Sen. Orrin Hatch blasted Democrats on Friday for using “budget gimmicks” to obscure the true cost of health care legislation, which he said was well into the trillions of dollars.
As I reported yesterday, Sen. Harry Reid plans to rush through a bill next week that would prevent scheduled cuts to doctors payment rates in Medicare, at a cost of $247 billion, without any budgetary offsets.
“It’s a shell game,” Hatch said on a conference call.
By passing the bill separately, Democrats will try to claim that their larger health care bill costs less than $1 trillion and is deficit neutral. The so-called “doc fix” is aimed at preventing physicians from leaving Medicare because the program isn’t paying them enough.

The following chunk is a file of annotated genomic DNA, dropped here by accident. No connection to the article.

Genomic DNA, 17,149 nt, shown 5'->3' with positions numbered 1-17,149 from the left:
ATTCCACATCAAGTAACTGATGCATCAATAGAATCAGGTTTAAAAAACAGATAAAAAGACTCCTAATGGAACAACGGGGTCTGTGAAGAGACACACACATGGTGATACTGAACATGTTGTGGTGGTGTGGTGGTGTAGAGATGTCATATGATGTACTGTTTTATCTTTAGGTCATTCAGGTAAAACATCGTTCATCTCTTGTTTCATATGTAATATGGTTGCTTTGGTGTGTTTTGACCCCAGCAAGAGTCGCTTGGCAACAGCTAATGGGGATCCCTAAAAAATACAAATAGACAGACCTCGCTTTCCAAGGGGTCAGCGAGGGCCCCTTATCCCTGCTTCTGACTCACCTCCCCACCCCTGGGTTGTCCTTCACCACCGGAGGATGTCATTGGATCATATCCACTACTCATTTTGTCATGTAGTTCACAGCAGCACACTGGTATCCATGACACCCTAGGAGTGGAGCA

“It will be completely deficit financed,” Hatch said. “And what’s important is that it’s going to be a lot more than $250 billion, because that’s in present worth.”
When adjusted for expected inflation over the next 10 years, the actual cost is likely to be twice that, Hatch projected.
“President Obama promised deficit-neutral health care reform and the ‘doc fix’ is part of health care reform,” he said. “So why is it being done separately?”
Hatch, who serves on the Finance Committee, also noted that the committee’s bill delays most of its major provisions until 2014, so that the 10-year cost (measured by the Congressional Budget Office from 2010 to 2019) appears to be less. But, he said, the true 10-year cost once all the provisions are in acted is $1.8 trillion.